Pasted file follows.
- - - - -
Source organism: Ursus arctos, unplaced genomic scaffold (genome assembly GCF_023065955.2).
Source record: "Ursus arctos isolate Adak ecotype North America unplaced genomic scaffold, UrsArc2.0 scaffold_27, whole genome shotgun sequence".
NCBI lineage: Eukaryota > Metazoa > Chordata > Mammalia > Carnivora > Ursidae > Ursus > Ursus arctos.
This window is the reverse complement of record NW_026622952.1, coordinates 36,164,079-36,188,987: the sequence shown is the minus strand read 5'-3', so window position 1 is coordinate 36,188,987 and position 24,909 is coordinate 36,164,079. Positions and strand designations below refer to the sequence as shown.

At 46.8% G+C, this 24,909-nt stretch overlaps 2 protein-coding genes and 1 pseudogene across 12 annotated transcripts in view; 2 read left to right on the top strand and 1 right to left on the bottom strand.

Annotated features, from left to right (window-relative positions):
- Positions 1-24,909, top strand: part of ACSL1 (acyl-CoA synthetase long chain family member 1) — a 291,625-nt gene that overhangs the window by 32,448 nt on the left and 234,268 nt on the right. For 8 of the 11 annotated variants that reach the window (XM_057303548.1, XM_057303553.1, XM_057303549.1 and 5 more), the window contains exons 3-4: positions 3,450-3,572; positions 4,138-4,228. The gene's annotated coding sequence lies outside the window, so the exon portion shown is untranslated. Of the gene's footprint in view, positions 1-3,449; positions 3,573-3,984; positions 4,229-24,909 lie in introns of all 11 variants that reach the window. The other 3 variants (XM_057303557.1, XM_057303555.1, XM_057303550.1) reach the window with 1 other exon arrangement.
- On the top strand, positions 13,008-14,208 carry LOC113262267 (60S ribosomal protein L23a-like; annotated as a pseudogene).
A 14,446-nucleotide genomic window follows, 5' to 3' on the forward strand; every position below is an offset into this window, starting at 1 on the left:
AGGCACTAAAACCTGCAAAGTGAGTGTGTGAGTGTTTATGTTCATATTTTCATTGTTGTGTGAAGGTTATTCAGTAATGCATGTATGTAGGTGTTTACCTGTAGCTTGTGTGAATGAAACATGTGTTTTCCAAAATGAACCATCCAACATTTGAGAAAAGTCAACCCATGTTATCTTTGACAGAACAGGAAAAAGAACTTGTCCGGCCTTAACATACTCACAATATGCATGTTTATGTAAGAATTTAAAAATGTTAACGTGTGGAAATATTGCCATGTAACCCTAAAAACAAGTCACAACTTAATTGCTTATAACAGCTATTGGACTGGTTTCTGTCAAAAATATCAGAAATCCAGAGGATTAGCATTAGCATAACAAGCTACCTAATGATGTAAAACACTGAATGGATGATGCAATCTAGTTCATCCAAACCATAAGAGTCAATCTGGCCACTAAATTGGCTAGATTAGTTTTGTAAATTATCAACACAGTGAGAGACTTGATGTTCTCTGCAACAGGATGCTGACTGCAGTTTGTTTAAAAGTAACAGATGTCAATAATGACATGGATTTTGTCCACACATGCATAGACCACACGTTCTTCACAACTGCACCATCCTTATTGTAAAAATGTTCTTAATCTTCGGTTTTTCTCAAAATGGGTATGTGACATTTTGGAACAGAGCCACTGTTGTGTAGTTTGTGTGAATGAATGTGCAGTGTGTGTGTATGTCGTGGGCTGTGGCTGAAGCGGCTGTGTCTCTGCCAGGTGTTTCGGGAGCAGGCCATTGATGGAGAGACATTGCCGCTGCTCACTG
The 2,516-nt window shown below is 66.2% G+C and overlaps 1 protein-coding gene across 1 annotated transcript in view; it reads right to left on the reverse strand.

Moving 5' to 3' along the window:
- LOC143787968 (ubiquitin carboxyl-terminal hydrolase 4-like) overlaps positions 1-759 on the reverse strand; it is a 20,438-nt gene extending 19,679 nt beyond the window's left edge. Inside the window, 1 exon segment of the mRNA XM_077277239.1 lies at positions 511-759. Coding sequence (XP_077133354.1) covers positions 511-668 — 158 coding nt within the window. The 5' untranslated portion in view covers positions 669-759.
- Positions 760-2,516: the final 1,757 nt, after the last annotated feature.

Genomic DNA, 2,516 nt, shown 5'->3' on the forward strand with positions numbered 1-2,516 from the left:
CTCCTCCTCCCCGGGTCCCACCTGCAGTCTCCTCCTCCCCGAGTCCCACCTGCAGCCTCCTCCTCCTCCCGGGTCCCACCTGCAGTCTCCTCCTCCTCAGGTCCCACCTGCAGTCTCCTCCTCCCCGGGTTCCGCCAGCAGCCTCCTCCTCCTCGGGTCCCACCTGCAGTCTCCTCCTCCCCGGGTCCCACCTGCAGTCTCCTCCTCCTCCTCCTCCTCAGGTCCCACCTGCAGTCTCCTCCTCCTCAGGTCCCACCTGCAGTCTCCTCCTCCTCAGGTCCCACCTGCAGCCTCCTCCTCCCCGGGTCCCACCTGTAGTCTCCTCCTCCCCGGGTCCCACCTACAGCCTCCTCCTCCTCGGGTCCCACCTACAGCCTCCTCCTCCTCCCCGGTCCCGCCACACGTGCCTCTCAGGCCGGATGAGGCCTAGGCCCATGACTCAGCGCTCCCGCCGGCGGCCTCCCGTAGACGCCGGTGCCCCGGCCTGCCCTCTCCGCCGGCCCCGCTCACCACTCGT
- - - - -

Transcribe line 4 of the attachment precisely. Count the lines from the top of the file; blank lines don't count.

This window is the reverse complement of record NW_026622952.1, coordinates 36,164,079-36,188,987: the sequence shown is the minus strand read 5'-3', so window position 1 is coordinate 36,188,987 and position 24,909 is coordinate 36,164,079. Positions and strand designations below refer to the sequence as shown.